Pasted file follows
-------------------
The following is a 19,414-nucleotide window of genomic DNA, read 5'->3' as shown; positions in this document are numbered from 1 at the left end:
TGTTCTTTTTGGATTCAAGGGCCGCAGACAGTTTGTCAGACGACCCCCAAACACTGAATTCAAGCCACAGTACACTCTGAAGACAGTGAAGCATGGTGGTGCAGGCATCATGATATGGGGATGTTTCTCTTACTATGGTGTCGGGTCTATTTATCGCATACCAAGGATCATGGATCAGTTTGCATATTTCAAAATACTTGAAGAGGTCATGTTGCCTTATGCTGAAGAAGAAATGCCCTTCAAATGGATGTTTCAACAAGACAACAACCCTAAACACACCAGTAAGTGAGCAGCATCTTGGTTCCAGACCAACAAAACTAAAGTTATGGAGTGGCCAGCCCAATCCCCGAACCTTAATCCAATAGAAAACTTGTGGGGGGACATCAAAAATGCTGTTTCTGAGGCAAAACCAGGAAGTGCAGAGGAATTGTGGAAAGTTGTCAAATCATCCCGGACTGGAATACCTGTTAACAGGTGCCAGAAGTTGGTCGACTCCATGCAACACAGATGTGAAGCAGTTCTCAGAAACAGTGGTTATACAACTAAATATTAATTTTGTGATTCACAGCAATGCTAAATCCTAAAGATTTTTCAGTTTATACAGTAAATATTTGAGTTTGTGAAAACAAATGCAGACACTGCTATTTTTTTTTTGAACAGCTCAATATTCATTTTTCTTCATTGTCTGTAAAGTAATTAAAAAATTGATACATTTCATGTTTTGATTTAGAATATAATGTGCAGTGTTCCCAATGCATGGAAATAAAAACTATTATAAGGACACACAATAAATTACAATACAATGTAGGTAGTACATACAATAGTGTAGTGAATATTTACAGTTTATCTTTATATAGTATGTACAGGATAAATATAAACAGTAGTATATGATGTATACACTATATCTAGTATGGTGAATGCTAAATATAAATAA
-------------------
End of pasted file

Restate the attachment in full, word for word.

The following is a 19,414-nucleotide window of genomic DNA, read 5'->3' as shown; positions in this document are numbered from 1 at the left end:
TGTTCTTTTTGGATTCAAGGGCCGCAGACAGTTTGTCAGACGACCCCCAAACACTGAATTCAAGCCACAGTACACTCTGAAGACAGTGAAGCATGGTGGTGCAGGCATCATGATATGGGGATGTTTCTCTTACTATGGTGTCGGGTCTATTTATCGCATACCAAGGATCATGGATCAGTTTGCATATTTCAAAATACTTGAAGAGGTCATGTTGCCTTATGCTGAAGAAGAAATGCCCTTCAAATGGATGTTTCAACAAGACAACAACCCTAAACACACCAGTAAGTGAGCAGCATCTTGGTTCCAGACCAACAAAACTAAAGTTATGGAGTGGCCAGCCCAATCCCCGAACCTTAATCCAATAGAAAACTTGTGGGGGGACATCAAAAATGCTGTTTCTGAGGCAAAACCAGGAAGTGCAGAGGAATTGTGGAAAGTTGTCAAATCATCCCGGACTGGAATACCTGTTAACAGGTGCCAGAAGTTGGTCGACTCCATGCAACACAGATGTGAAGCAGTTCTCAGAAACAGTGGTTATACAACTAAATATTAATTTTGTGATTCACAGCAATGCTAAATCCTAAAGATTTTTCAGTTTATACAGTAAATATTTGAGTTTGTGAAAACAAATGCAGACACTGCTATTTTTTTTTTGAACAGCTCAATATTCATTTTTCTTCATTGTCTGTAAAGTAATTAAAAAATTGATACATTTCATGTTTTGATTTAGAATATAATGTGCAGTGTTCCCAATGCATGGAAATAAAAACTATTATAAGGACACACAATAAATTACAATACAATGTAGGTAGTACATACAATAGTGTAGTGAATATTTACAGTTTATCTTTATATAGTATGTACAGGATAAATATAAACAGTAGTATATGATGTATACACTATATCTAGTATGGTGAATGCTAAATATAAATAA